R12 Tax GST slides


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The eBS R12 Tax Engine and the Australian GST

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R12 Tax GST slides

  1. 1. The eBS R12 Tax Engine and the Australian GST Jeannie Dobney August 2010 Updated slides can be found at www.jdobney.com
  2. 2.  Introduction to R12 eBS Tax Application 2  Implementation example for Aust. GST  Tangent: Use of new Legal Entity architecture  Upgrade experiences 1
  3. 3.  This paper has been enabled by: ◦ DEECD’s generously sharing their learning with the user community ◦ Solution Beacon’s R12 Vision instance and “Imelda” for her set-up ◦ Solution Beacon consultants for sharing their knowledge ◦ Kiran Kunderu from Oracle Support
  4. 4.  New product in Release 12 ◦ Supports international tax obligations for global implementations  Single control point for transaction based taxes ◦ No need to set up tax separately in AP, AR & GL  Components include: ◦ SetUp Repository ◦ Tax Engine (Services & Service Request Mgr) ◦ Tax Record Repository & Tax Reporting Ledger ◦ Tax Simulator (for testing)  Schema ZX
  5. 5.  a) Non-Tax Configuration ◦ 1. First Party: Legal Entity ◦ 2. Reporting and Collecting Tax Authorities  b) Tax Configuration ◦ 1. Tax Authorities Party Tax Profiles ◦ 2. Tax Regimes ◦ 3. First Party Legal Entity Party Tax Profile ◦ 4. Tax ◦ 5. Tax Status ◦ 6. Tax Jurisdictions ◦ 7. Tax Rate ◦ 8. Tax Rules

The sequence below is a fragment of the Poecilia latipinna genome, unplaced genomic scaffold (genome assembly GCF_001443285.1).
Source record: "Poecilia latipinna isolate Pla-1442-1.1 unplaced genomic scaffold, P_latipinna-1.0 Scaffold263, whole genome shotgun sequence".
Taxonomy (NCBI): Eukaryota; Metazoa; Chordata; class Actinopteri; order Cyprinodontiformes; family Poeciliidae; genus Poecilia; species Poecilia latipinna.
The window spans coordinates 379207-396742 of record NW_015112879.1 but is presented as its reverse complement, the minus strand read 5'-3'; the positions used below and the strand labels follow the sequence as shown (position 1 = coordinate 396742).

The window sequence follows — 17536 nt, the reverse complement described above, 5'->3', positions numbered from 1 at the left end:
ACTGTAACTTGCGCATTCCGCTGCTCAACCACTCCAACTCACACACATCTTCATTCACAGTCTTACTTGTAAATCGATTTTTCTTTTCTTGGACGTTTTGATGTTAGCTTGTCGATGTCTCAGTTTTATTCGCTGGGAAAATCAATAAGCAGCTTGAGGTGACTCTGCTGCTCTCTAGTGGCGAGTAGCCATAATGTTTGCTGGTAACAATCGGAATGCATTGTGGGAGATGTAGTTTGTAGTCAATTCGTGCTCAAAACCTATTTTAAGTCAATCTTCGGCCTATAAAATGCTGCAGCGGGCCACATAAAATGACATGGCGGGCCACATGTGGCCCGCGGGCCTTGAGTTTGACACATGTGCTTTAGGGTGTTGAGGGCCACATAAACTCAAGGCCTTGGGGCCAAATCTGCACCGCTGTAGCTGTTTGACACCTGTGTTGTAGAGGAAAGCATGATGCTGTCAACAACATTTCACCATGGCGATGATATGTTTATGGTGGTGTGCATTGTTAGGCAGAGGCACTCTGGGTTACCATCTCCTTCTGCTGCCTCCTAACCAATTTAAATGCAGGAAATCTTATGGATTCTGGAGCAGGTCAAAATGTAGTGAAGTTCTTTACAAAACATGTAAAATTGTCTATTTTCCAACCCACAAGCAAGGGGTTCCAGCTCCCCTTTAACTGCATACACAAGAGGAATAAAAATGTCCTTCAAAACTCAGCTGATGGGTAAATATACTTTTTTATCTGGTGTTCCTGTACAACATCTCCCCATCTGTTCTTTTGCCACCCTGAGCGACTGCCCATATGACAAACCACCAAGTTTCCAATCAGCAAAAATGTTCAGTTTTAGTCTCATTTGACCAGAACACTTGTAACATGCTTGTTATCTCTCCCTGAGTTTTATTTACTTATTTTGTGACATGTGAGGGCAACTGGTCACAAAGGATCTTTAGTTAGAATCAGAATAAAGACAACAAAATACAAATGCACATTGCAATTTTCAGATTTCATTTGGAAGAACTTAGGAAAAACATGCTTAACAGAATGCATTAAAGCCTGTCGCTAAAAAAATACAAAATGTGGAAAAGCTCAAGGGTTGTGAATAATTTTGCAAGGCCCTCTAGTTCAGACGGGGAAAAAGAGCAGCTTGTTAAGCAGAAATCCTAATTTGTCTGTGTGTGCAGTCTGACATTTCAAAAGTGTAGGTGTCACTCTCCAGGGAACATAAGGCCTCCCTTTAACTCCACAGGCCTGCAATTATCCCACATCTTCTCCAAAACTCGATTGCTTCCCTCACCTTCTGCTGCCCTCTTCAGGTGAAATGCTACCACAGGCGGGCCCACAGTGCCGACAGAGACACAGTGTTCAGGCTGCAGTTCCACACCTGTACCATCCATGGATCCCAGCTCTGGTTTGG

6. 6.  There are several “parties” involved in a transaction to which GST applies: ◦ The “First Party”: the organisation remitting the tax ◦ The Legal / Tax Authority: the organisation to which the tax is reported e.g. ATO ◦ Third Parties e.g. suppliers and customers (not applicable for Aust GST)
  7. 7.  The 11i Legal Entity organisation classification was essentially a placeholder for Financials  Now has its own Schema (XLE)  Set up via the Legal Entity Manager Responsibility or via GL using the Accounting SetUp Manager (the only way to assign Balancing Segment values to Legal Entities)  Bank Accounts are now owned by Legal Entities and may span Operating Units.  LE set up is also used by Intercompany
  8. 8.  Legal Entity ◦ has rights and responsibilities under commercial law, thru registration with the country's appropriate legal authority.  Establishment ◦ 100% owned and controlled sub-units e.g. branches, divisions. Some countries require registration with local regulatory bodies (e.g. US SIC code).  Jurisdictions / Legal Authorities ◦ LE’s must be registered against a jurisdiction that is governed by a legal authority. e.g. the tax jurisdiction for Australian GST is the country of Australia and the Authority is the ATO
  9. 9.  11i Organisations classified as GRE / LE’s will be migrated as Legal Entities and Main Establishments  Operating Units and Inventory Organisations associated with the GRE / LE will be migrated as Establishments  Legal Entities will also be migrated as parties in the Trading Community Architecture (TCA)
  10. 10.  Legal Entity Reporting now allows you to filter transaction data based on the legal entity stamped on them (for example, AP Invoices, AR Transactions, etc) or based on the ledger/balancing segment value that is associated with a legal entity.